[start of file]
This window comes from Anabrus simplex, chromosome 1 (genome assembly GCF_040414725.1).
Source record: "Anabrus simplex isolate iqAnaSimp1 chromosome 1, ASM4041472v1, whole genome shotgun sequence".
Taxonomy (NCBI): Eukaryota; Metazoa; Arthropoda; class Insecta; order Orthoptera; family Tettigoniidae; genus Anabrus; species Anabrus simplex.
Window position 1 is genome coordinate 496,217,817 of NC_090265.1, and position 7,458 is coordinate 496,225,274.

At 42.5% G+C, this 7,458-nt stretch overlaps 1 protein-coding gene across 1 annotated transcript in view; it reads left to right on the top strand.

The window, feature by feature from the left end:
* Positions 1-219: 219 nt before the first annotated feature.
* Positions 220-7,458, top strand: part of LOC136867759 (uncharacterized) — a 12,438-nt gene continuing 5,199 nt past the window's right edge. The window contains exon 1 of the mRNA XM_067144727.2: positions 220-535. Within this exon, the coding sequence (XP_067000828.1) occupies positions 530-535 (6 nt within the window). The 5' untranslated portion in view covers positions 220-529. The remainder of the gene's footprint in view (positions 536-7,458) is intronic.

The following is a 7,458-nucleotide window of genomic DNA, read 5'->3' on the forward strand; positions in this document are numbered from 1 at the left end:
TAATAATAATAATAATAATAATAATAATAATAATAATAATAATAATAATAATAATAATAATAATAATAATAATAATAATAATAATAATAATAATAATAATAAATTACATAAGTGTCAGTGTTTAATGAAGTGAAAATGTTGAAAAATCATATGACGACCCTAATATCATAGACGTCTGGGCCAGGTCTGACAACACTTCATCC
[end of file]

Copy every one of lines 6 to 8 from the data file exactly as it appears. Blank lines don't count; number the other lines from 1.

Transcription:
The window, feature by feature from the left end:
* Positions 1-219: 219 nt before the first annotated feature.
* Positions 220-7,458, top strand: part of LOC136867759 (uncharacterized) — a 12,438-nt gene continuing 5,199 nt past the window's right edge. The window contains exon 1 of the mRNA XM_067144727.2: positions 220-535. Within this exon, the coding sequence (XP_067000828.1) occupies positions 530-535 (6 nt within the window). The 5' untranslated portion in view covers positions 220-529. The remainder of the gene's footprint in view (positions 536-7,458) is intronic.